Fire Debris Disposal

Instructions for Safe Disposal of Fire Debris

Victims of the Oregon Rd and Gray wildfires are encouraged to use their insurance claim process and use a certified waste contractor to clean up their property. Certified contractors are trained to handle potential health hazards of cleaning up dangerous chemicals, asbestos, and ash waste. Please review the link below for important information regarding safe disposal of fire debris at the area county transfer stations.

Spokane Clean Air - Asbestos and Fire Damaged Materials - FAQ's

The Spokane Regional Clean Air Agency (SRCAA) and other local agencies want you and your family members, as well as volunteers, workers, and others who may be handling fire debris, to be safe. Wildfire debris can contain many types of hazardous substances that can easily become airborne and inhaled, including asbestos fibers.


Why the concern over asbestos?
When building materials are damaged, any asbestos fibers present in the ash and debris can become airborne and inhaled. Asbestos is in many types of building construction materials. Exposure to asbestos can lead to a host of serious health issues, including mesothelioma (cancer of the lining of the lungs and abdomen) and asbestosis (scarring of lung tissues).
What if my house was constructed more recently, say in the last 5-10 years?
Even if the home was recently constructed, asbestos could still be present in building materials. The use of asbestos in building materials has never been completely banned.
Can I retrieve personal items from my fire-damaged property?
Yes, you can remove your own belongings, but care should be taken when handling any materials from buildings that are partially damaged by the fire. Protective clothing and equipment should be worn to avoid skin contact and inhalation of ash and other disturbed material. Wear gloves, long-sleeved shirts, and long pants when cleaning ash, and avoid skin contact. If ash does get on your skin, wash it off as soon as possible. Well-fitting dust masks may provide some protection during cleanup. Masks rated N95 or Pl00 are more effective at blocking particles from ash than dust or surgical masks. Keep all personal items you remove from the site in sealed bags or containers until properly cleaned. Learn more at:
My house is a total loss. What do I need to know about demolition and demolition debris?
If the structure already has been or will be demolished, the resident homeowner needs to: 1.) Obtain an asbestos survey to check for the presence of asbestos. This must be done by an AH ERA-certified building inspector. (Links to service providers are listed on the next page.) 2.) Provide notification to SRCAA by filing a Notice of Intent (NOi). This can be done online by the homeowner or the contractor who conducted the survey. NOi fees are being waived, including those for emergency (fast­tracked) NOls, for those affected by these fires. File on line:­notifications-payment-portal/ 3.) If the survey comes back negative for asbestos, no other asbestos requirements apply to the removal of the debris. You will need to show proof of survey results to dispose of demolition debris as non- asbestos. Disposal requirements for debris containing asbestos are on the last page. 4.) If the survey comes back positive for asbestos, in most cases, a certified asbestos abatement company is required to conduct the demolition.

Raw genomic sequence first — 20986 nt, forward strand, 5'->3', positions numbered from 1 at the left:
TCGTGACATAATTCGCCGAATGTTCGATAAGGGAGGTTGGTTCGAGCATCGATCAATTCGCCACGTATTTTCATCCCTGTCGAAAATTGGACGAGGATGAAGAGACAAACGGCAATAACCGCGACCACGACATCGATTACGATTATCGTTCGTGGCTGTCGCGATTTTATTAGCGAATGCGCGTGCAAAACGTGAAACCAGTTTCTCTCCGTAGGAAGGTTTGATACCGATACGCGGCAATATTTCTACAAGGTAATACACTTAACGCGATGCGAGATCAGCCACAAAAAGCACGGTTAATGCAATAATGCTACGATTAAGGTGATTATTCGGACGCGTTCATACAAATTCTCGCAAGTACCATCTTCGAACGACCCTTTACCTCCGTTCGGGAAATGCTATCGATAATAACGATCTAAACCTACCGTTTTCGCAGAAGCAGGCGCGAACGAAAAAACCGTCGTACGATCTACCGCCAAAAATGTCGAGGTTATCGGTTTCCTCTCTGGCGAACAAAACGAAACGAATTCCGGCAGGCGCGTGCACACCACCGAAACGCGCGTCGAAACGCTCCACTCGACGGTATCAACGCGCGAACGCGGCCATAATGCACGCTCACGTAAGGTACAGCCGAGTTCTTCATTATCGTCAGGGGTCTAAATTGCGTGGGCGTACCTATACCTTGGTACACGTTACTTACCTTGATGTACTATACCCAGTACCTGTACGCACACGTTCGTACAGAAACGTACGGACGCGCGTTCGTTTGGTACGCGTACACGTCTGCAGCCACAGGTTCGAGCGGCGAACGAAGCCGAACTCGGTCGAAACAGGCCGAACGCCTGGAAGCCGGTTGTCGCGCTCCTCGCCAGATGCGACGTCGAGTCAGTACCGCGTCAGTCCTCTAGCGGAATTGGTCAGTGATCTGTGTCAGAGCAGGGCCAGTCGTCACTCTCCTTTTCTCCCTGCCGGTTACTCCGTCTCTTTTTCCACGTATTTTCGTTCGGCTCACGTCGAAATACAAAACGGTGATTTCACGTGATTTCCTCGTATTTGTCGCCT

My house is still standing but it has fire-related damage. What do I need to do?
1.) You can do the renovation work yourself if it is a single-family residence, you are the owner, and it is your primary residence. You do not need an asbestos survey. However, if asbestos is impacted, asbestos handling requirements must be followed, details at You do not need to file a NOi for renovations you do yourself (not the case for demolition). 2.) An asbestos survey is required for commercial property and multi-family or rental housing. An AHERA ­certified inspector must conduct the survey. 3.) We recommend using a contractor. Do your homework to ensure the contractor you hire is reputable, properly licensed, and aware of the asbestos requirements. We have a list of asbestos service providers: The Washington State Department of Labor & Industries has a list of all types of licensed contractors­permits/asbestos-certification#certified-contractors-list
I do not own my home or it is not my primary residence. Now what?
If the property is not your primary residence or is a rental, multi-family unit, vacation home, commercial building, etc., then an asbestos survey is required and any demolition or renovation work that impacts asbestos must be done by a certified abatement contractor. Refer to the information above about hiring a contractor. Disposal Requirements for fire-related debris Because of the hazardous nature of fire-related debris, there are special requirements for transportation and disposal to keep everyone safe. The Graham Road Landfill is the only landfill in Spokane County that accepts renovation and demolition debris (whether it contains asbestos or not). The Graham Road landfill will not accept any fire debris or ash-containing waste that isn't properly sealed and labeled. More here:

Instructions to Handle Wildfire Debris for Waste Management Graham Rd. Landfill

This information provides specific instructions on how to properly handle wildfire debris so that it will be accepted for disposal at the Waste Management Graham Rd Landfill. You MUST follow these instructions otherwise any load brought there will be rejected.